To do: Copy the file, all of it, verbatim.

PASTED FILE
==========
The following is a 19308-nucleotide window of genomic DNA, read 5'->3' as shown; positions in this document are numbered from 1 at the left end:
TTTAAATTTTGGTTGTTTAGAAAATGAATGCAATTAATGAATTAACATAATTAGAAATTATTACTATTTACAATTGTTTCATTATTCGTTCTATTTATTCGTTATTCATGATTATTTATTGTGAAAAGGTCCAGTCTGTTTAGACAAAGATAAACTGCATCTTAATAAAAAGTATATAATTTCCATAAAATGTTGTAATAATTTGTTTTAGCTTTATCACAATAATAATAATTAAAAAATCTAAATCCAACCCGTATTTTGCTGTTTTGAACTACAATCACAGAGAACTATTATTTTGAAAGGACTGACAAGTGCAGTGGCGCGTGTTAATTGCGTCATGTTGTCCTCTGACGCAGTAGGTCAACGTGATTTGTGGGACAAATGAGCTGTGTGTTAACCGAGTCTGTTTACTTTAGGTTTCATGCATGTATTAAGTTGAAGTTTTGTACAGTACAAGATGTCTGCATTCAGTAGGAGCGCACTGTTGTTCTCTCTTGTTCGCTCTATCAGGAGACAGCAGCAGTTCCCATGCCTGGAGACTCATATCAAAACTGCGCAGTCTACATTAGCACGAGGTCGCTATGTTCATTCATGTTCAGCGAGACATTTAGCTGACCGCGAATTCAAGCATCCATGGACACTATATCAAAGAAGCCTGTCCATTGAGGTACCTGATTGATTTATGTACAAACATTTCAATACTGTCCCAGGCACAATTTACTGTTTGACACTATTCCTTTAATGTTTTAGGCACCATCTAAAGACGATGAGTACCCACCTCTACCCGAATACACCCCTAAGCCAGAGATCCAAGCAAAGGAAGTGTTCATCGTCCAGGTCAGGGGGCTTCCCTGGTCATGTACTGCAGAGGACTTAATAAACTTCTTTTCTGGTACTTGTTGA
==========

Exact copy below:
The following is a 19308-nucleotide window of genomic DNA, read 5'->3' as shown; positions in this document are numbered from 1 at the left end:
TTTAAATTTTGGTTGTTTAGAAAATGAATGCAATTAATGAATTAACATAATTAGAAATTATTACTATTTACAATTGTTTCATTATTCGTTCTATTTATTCGTTATTCATGATTATTTATTGTGAAAAGGTCCAGTCTGTTTAGACAAAGATAAACTGCATCTTAATAAAAAGTATATAATTTCCATAAAATGTTGTAATAATTTGTTTTAGCTTTATCACAATAATAATAATTAAAAAATCTAAATCCAACCCGTATTTTGCTGTTTTGAACTACAATCACAGAGAACTATTATTTTGAAAGGACTGACAAGTGCAGTGGCGCGTGTTAATTGCGTCATGTTGTCCTCTGACGCAGTAGGTCAACGTGATTTGTGGGACAAATGAGCTGTGTGTTAACCGAGTCTGTTTACTTTAGGTTTCATGCATGTATTAAGTTGAAGTTTTGTACAGTACAAGATGTCTGCATTCAGTAGGAGCGCACTGTTGTTCTCTCTTGTTCGCTCTATCAGGAGACAGCAGCAGTTCCCATGCCTGGAGACTCATATCAAAACTGCGCAGTCTACATTAGCACGAGGTCGCTATGTTCATTCATGTTCAGCGAGACATTTAGCTGACCGCGAATTCAAGCATCCATGGACACTATATCAAAGAAGCCTGTCCATTGAGGTACCTGATTGATTTATGTACAAACATTTCAATACTGTCCCAGGCACAATTTACTGTTTGACACTATTCCTTTAATGTTTTAGGCACCATCTAAAGACGATGAGTACCCACCTCTACCCGAATACACCCCTAAGCCAGAGATCCAAGCAAAGGAAGTGTTCATCGTCCAGGTCAGGGGGCTTCCCTGGTCATGTACTGCAGAGGACTTAATAAACTTCTTTTCTGGTACTTGTTGA